Austrian Diplomat Recalled from Israel after Posing on Facebook in a Nazi Shirt

Protesters hold up a sign with the crossed-out Austrian Chancellor Sebastian Kurz (L)(OeVP) and Heinz - Christian Strache (Freedom Party Austria, FPOe) during a demonstration against the current Austrian government and for Human Asylum Policy in Vienna, on January 13, 2018. AFP PHOTO / ALEX HALADA

Austrian foreign officials have summoned an attaché from their embassy in Israel after the diplomat posted a picture of himself on Facebook wearing a T-shirt celebrating a Nazi tank division.

Juergen-Michael Kleppich posted the picture of himself wearing a green T-shirt bearing the words "Stand your ground" in German and the name "Frundsberg." The image has since been picked up in the Austrian press.

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The Times of Israel reported that "Frundsberg" refers to a 15th century mercenary whose name was given to a Panzer division by the Nazis during World War II. The item of clothing is sold by Phalanx Europa, an online marketplace providing what it describes as "patriotic" clothing for fans.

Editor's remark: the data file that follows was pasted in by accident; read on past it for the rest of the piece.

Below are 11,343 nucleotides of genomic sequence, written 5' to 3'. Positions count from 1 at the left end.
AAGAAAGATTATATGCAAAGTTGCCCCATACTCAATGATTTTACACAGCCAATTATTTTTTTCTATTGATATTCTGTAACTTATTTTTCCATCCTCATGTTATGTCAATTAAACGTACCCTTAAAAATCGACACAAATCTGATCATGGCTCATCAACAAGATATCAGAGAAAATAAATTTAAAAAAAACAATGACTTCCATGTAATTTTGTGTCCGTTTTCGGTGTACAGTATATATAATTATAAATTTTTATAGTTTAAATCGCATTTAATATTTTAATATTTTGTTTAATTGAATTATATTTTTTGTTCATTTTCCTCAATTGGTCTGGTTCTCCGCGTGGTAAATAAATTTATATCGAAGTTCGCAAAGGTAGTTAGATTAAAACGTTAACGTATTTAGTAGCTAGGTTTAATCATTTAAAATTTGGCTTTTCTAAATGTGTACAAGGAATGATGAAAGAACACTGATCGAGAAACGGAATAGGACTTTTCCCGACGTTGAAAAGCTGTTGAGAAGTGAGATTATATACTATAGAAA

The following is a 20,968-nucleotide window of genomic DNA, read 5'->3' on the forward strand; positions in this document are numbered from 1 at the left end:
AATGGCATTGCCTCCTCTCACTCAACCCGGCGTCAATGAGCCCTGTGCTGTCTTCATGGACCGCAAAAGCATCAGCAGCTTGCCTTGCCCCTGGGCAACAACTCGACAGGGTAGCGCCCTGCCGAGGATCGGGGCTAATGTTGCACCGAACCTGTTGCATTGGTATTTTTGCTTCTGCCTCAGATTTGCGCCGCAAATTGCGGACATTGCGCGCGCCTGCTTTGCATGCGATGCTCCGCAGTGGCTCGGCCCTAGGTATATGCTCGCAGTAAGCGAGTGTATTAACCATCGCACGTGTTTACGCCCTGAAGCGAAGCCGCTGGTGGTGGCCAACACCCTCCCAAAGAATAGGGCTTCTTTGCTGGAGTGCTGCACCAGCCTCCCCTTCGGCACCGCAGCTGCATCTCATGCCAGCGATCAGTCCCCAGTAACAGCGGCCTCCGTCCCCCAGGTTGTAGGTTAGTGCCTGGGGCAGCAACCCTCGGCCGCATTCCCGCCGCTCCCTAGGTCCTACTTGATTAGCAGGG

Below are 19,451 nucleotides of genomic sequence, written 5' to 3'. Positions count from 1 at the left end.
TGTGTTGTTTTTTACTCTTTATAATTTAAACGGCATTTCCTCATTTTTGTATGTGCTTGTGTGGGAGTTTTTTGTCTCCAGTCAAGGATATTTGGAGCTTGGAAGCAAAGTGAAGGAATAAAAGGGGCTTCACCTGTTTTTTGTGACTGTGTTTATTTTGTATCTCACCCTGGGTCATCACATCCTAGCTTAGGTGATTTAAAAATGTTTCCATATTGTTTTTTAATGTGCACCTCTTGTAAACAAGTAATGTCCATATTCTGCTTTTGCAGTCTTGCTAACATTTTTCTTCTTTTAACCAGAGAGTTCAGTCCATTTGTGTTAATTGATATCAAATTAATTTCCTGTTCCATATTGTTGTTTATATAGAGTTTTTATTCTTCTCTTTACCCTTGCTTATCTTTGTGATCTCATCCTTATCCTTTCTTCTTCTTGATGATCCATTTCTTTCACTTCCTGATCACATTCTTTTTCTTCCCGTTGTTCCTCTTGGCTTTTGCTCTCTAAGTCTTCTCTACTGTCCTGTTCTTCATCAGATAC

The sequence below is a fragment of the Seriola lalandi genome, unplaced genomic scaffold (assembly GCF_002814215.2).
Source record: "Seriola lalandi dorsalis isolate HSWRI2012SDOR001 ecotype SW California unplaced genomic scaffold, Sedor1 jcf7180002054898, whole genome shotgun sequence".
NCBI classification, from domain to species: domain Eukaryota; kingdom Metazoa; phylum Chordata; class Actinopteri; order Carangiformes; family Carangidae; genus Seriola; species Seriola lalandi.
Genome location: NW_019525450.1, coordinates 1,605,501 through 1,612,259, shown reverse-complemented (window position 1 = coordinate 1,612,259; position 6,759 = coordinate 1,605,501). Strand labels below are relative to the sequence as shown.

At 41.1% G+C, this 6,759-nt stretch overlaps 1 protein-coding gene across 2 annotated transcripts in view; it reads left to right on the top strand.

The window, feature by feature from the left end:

The recalling of the Tel Aviv embassy attaché is the latest in a string of embarrassing incidents for Austria's far-right Freedom Party, which came to power in December as part of a right-wing coalition with the centrist People's Party.

Kleppich is a Freedom Party politician in a district of the Austrian capital Vienna. He previously drew attention for posting a photo to social media of his grandfather wearing a full Nazi uniform.

Austria's Foreign Minister Karin Kneissl has requested Kleppich to return to Vienna to submit to a legal probe into the "accusations in the media," her ministry said in a statement Tuesday.

The Freedom Party has well-known links to the defunct Nazi Party in Austria and was founded by members of the extremist group in the 1950s. More recently, the Freedom Party has tried to bury its radical past; Austria Vice Chancellor Christian Strache said the party rejects racism.

However, in January one of the party's candidates in a state election was forced to quit after it emerged his student fraternity had published a song book praising the Holocaust. The lyrics included the phrase: "Step on the gas, old Germanics, we can make it to seven million." The number was a reference to one million more than the six million Jews murdered during the Holocaust.